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Prof. Ruth Wedgwood to Speak on "Rethinking the Role of International Organizations," Nov. 26

Yale Law School Professor Ruth Wedgwood will deliver a speech entitled "Rethinking the Role of International Organizations" as part of the Yale University lecture and discussion series, "Democracy, Security, and Justice: Perspectives on the American Future." The speech will be at 7:00 p.m. on Monday, November 26, in the Levinson Auditorium at YLS, and is free and open to the public.

Professor Ruth Wedgwood's talk will focus on questions that have become more immediate and more difficult since the terrorist attacks of September 11.

Should the United States treat terrorism as an act of war or as a crime? is the first dilemma, according to Wedgwood. Other speculations cascade from this. Should the U.S. respond unilaterally or multilaterally? Should accused terrorists be tried by U.S. courts, military tribunals, or criminal tribunals established by the United Nations?

And in this new terrain, "how well adapted are the collective security mechanisms at the UN?" asks Wedgwood.

All of this is in flux, but Wedgwood points out that "inadvertently there was some good work in the 1990s" toward establishing standards for responding to terrorist acts. The International Convention for the Suppression of Terrorist Bombings of 1997 and the International Convention for the Suppression of the Financing of Terrorism of 1999 "ended any shelter for politically motivated crimes" by "creating a duty to try or else to extradite an offender." Wedgwood calls these conventions "post-Cold War moments" because of the consensus the U.S. and Russia reached in declaring attacks on civilians unacceptable.

Another step was taken on September 28, 2001, when the UN Security Council unanimously adopted a resolution requiring all nations to end ties with terrorist groups and freeze their assets. The resolution vests the Security Council with the power to determine which groups are terrorist groups and impose sanctions on nations that support or shelter them. Again, Wedgwood points out that this can be seen as a break from the Cold War, when both superpowers supported activities in various developing countries that could fall under the new prohibition.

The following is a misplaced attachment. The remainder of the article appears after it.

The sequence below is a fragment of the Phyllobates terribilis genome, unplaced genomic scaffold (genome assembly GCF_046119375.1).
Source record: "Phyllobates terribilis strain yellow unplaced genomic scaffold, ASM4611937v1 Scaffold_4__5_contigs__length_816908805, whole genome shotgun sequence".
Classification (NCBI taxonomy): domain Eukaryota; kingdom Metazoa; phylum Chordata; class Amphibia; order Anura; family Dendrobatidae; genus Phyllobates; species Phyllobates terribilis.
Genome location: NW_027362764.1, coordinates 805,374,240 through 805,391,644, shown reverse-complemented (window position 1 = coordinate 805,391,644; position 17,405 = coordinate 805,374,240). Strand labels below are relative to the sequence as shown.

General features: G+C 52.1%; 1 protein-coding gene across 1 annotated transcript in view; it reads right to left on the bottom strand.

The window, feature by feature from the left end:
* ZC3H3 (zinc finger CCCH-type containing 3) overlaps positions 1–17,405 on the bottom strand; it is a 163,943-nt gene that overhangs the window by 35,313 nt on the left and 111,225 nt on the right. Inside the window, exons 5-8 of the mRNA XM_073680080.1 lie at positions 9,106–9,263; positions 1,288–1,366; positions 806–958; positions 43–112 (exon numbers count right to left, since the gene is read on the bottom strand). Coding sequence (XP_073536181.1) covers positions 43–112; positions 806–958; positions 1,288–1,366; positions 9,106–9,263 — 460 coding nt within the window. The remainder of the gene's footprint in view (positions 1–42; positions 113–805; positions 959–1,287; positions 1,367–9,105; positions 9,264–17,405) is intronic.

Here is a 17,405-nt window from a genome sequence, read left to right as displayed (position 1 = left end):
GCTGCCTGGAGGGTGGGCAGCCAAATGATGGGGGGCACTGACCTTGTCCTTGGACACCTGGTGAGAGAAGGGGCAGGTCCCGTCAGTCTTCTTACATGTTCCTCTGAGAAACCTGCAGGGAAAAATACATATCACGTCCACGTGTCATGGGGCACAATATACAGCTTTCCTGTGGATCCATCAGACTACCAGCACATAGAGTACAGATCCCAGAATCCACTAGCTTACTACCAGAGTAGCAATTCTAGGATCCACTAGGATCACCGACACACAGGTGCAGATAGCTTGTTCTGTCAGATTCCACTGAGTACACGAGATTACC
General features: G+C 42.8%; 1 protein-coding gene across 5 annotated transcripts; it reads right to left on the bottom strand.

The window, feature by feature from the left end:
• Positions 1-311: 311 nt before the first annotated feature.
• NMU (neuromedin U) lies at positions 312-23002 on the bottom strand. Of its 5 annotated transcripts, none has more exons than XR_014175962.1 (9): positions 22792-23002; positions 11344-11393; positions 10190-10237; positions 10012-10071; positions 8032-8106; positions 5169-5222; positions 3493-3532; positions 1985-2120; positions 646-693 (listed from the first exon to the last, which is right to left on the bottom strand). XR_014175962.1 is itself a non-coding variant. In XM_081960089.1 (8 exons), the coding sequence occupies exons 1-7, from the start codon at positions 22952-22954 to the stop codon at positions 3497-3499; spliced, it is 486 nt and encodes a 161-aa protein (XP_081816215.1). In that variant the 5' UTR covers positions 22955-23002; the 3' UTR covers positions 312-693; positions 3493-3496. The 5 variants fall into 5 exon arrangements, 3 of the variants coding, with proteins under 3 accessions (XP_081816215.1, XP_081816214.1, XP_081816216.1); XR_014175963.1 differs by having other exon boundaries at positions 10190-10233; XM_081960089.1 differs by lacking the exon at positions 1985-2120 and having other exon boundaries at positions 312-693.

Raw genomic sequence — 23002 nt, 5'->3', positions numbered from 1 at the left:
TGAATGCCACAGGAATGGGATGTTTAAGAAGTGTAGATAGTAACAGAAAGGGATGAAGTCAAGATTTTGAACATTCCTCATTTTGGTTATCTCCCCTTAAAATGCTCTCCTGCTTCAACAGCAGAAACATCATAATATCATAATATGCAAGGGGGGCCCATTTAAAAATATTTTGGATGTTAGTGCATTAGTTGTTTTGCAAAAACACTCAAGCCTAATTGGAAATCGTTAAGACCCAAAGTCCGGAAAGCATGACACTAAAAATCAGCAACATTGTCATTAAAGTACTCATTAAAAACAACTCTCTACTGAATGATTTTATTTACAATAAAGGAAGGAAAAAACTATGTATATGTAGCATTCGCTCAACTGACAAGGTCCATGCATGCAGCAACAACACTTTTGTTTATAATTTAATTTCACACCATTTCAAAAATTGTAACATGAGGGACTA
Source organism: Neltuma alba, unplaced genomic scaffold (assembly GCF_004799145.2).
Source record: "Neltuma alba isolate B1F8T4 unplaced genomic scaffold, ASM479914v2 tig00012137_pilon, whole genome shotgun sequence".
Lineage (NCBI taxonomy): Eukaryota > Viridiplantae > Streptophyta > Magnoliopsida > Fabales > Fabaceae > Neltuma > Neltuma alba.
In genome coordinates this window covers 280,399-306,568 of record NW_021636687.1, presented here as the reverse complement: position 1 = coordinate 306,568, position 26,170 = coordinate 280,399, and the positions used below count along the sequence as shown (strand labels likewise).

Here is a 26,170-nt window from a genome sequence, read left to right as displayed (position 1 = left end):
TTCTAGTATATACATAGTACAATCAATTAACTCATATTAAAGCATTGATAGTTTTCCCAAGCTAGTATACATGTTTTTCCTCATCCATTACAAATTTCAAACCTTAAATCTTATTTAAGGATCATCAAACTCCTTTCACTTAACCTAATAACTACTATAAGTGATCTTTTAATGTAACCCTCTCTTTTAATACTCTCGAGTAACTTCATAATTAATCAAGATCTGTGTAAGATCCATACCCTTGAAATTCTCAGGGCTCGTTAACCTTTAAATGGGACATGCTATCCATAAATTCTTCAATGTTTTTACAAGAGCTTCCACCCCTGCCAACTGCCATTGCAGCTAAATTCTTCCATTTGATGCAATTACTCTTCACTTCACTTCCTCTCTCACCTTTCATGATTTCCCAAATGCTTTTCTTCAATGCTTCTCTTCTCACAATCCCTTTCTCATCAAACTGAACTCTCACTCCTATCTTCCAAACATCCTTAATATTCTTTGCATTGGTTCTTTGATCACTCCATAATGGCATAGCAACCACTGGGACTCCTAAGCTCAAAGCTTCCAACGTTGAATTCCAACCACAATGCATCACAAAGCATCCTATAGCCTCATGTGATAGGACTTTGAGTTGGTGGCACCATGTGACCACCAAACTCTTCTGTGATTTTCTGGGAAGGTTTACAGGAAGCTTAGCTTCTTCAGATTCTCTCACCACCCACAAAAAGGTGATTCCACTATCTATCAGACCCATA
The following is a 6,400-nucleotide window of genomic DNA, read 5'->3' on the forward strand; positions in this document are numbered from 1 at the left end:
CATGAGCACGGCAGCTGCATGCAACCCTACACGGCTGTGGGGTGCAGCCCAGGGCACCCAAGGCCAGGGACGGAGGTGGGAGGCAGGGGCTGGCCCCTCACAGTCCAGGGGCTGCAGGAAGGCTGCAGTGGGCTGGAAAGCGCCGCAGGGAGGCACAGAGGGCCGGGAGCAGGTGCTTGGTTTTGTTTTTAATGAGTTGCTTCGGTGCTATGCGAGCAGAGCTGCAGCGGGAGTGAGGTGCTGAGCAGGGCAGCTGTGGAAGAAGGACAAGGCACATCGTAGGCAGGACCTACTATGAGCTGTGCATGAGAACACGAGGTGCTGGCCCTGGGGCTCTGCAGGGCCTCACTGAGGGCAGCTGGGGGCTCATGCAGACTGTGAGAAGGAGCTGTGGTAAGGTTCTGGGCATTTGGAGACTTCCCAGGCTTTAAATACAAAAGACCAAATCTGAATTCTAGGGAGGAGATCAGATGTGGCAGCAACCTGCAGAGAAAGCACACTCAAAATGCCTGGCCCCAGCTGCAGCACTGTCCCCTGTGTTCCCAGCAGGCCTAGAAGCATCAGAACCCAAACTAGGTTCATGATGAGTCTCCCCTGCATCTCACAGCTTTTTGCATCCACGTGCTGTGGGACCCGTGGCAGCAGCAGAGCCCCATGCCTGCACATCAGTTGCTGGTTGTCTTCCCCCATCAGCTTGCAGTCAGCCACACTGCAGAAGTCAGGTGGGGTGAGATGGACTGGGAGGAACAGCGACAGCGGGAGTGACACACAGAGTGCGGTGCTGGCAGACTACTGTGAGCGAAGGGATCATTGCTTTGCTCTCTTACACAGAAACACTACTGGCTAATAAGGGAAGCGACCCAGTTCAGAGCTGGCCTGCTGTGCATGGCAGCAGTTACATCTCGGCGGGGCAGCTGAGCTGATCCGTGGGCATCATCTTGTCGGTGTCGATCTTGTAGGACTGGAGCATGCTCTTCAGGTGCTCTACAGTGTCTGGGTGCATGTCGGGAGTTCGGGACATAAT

The resolution, which was proposed by the U.S., was easily and rapidly accepted, even by Russia and China, nations that have often opposed UN interventions. Wedgwood sees a "new political architecture" emerging at the UN, with Russia, China, and the U.S. as the three most powerful nations. Furthermore, the role of the Security Council is changing. While it has been "shaken" by attacks on its legitimacy in recent years, this resolution gives it broad new powers.

This international anti-terrorism framework combined with the precedent of the United Nations criminal tribunal in the Hague seems to present one answer to the question of how to try terrorists: through the UN. However, Wedgwood remains skeptical of the capacity of international criminal tribunals established by the UN to deal with the post-September 11 demands. "Don't be too optimistic about what multilateral tribunals can do," she cautions.

Each individual scenario brings troubling complications, Wedgwood says. For instance, in the current situation, one might want to include Muslim judges on a panel. But some governments won't allow their judges to serve, and some Muslim judges will refuse to sit with Israeli colleagues. Also, these kinds of tribunals haven't yet shown the efficiency to handle large numbers of accused. Although Wedgwood says she is a "big fan" of the proceedings in the Hague, she points out that the tribunal has only processed 21 cases to date.

Another option is the type of special military tribunal authorized by President Bush on November 13. These commissions are designed to work fast and maintain the secrecy of classified evidence. Wedgwood points out that right now "military tribunals can be what you make of them." And while some criticize the potential violations of civil rights in this forum, Wedgwood points out that many of the same qualities exist in the multilateral tribunals--such as the admission of hearsay evidence, verdicts by non-unanimous vote, and secrecy.

"It's important to have some degree of transparency," Wedgwood notes, and regular procedures and safeguards will have to be drafted. But Wedgwood sees military tribunals as a potential compromise, or middle way, within the question, Is it war or justice?

Related Link:
"Democracy, Security, and Justice" Website